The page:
Susan Zhang's PhD Defence

Date and Time


Room 141 and Teams:


Ovarian follicular development is an important process that ensures female reproductive health and ovarian function. Many nutrients and microRNAs are known to play a role in regulating follicular cell proliferation, differentiation, extracellular ma-trix formation and ovulation during follicular development. Choline is an essential nutrient that has been shown to play criti-cal roles in the development and function of organs such as the brain and liver. It is reported that aberrant choline metabolism occurs in many ovarian-related diseases. However, the specific role of choline in ovarian development and its underlying mechanism is not well understood. My Ph.D research was to evaluate the in vivo effect of choline supplements on porcine ovarian development and the levels of miRNAs that are known to be important in ovarian function. In addition, I also further studied the role of miR-29b-3p, one of the choline-responsive miRNAs, in regulating oocyte and granulosa cell function in vitro. Gilts were fed with choline supplement feed from the age of 90 days to 187 days, and their reproductive development was assessed after euthanization. Our results revealed that choline additive increased the number of corpus luteum in the ova-ry as well as increased the vagina-cervix-length. RT-qPCR showed that choline supplement regulates the steroid biosynthesis-related gene expression and ovarian development-related miRNAs expression (in the ovarian tissue. Moreover, gut microbi-ome sequencing showed that choline increased the alpha diversity of the gut microbiome and activated the pathways of the gut microbiota that are associated with steroid hormone biosynthesis and infertility-causing environmental pollutants degra-dation. In addition, choline also regulates the proliferation, apoptosis and innate immunity-related gene expression of the in-testinal cells. Our study demonstrated choline’s influence on ovarian function in vivo, and offered insights into the mecha-nisms behind its positive effect on ovarian development phenotype.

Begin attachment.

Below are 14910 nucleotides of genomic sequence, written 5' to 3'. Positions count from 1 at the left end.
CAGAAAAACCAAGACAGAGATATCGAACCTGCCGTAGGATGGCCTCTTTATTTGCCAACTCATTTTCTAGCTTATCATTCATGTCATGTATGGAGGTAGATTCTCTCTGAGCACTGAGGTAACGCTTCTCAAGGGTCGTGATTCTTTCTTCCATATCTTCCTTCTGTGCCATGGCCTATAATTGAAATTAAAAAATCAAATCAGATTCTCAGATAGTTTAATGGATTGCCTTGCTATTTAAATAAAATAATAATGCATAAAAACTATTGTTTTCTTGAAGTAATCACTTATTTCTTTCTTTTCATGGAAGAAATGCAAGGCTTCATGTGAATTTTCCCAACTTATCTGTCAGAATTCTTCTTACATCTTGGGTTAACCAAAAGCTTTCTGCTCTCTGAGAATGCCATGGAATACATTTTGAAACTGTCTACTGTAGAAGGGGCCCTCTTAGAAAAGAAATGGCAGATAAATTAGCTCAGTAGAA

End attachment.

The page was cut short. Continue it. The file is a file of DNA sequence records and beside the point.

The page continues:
To further investigate the role of miR-29b in ovarian follicular development, gain- and loss-function studies were performed in cumulus-oocyte complex (COC). It was found that over-expression of miR-29b-3p inhibits COC expansion and oocyte maturation in vitro. These were accompanied by the inhibition of extracellular matrix formation-related genes including SHAS2, ADAMTS1, ADAMTS2 and ADAMTS17 in cumulus granulosa cells. Further studies revealed that miR-29b-3p induced ROS accumulation by targeting the 3’UTR of CYCS, which ultimately resulted in the suppression of in vitro maturation. In addition, miR-29b-3p over-expression initiate autophagy in granulosa cell, by reducing AKT level. I also demonstrated the possible involvement of CYCS/ ROS pathway in this regulating process by the miRNA.

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